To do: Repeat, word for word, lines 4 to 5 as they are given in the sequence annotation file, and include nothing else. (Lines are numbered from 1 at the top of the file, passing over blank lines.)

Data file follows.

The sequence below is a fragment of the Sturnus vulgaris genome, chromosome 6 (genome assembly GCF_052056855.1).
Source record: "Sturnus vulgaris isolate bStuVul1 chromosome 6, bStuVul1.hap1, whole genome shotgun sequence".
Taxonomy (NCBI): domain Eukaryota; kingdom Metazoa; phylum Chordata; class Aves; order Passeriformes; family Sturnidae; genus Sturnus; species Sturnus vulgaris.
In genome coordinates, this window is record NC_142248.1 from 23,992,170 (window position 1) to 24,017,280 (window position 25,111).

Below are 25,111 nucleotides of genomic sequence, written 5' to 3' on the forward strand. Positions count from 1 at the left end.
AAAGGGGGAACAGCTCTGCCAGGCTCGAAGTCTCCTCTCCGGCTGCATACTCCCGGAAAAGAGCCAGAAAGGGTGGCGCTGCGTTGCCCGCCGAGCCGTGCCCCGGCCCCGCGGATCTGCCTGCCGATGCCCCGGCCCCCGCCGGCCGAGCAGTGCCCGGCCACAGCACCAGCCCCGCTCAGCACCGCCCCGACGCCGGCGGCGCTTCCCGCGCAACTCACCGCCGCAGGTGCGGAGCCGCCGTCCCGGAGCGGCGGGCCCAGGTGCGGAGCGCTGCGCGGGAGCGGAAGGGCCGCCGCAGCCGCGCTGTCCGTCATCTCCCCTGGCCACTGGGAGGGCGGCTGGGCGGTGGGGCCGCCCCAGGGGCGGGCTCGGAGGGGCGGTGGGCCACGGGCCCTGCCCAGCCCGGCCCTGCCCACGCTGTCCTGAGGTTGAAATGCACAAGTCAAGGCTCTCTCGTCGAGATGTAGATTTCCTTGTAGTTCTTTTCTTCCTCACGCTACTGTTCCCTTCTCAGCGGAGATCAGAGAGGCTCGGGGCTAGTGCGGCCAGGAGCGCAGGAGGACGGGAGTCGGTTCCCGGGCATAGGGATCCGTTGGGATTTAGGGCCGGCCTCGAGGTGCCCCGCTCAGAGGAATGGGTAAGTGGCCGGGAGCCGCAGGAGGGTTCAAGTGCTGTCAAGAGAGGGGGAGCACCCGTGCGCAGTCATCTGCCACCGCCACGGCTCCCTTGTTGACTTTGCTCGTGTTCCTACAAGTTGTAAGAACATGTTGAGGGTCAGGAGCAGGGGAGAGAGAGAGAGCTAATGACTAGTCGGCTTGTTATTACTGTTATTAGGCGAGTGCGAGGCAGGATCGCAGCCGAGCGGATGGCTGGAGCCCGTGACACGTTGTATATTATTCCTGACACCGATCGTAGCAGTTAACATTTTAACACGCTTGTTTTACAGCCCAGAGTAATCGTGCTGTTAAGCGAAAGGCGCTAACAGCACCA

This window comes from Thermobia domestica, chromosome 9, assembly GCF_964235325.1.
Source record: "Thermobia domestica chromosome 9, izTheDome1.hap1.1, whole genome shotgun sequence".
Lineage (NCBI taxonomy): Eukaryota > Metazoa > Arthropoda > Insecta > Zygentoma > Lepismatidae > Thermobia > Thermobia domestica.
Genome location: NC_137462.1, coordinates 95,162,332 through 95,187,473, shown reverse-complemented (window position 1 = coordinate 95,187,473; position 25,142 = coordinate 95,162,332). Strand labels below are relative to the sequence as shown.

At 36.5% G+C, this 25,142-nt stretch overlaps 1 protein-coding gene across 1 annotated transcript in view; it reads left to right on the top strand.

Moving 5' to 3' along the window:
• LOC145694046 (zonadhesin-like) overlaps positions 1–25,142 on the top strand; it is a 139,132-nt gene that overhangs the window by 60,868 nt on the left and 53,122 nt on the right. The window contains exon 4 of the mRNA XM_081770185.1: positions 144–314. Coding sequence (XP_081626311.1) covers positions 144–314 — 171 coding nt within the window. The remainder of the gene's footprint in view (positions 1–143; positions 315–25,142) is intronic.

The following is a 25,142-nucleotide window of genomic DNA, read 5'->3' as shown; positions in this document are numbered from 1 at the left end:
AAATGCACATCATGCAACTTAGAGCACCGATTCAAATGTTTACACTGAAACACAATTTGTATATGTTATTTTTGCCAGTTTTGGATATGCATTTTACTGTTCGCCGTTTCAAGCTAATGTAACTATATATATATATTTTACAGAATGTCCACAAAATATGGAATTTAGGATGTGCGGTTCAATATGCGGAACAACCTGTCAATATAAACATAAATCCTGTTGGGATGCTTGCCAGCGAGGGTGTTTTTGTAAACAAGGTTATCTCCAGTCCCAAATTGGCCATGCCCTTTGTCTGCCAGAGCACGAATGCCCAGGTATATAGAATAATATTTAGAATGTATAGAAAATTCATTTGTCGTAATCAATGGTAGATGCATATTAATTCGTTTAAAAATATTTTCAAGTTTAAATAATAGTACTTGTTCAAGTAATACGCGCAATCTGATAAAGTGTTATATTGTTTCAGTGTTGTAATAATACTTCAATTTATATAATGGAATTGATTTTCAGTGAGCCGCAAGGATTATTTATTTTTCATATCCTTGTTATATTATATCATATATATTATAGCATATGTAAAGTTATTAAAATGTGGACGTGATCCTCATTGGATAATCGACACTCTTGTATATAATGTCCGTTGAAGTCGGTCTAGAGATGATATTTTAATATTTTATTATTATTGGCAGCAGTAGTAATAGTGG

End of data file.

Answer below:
In genome coordinates, this window is record NC_142248.1 from 23,992,170 (window position 1) to 24,017,280 (window position 25,111).

Below are 25,111 nucleotides of genomic sequence, written 5' to 3' on the forward strand. Positions count from 1 at the left end.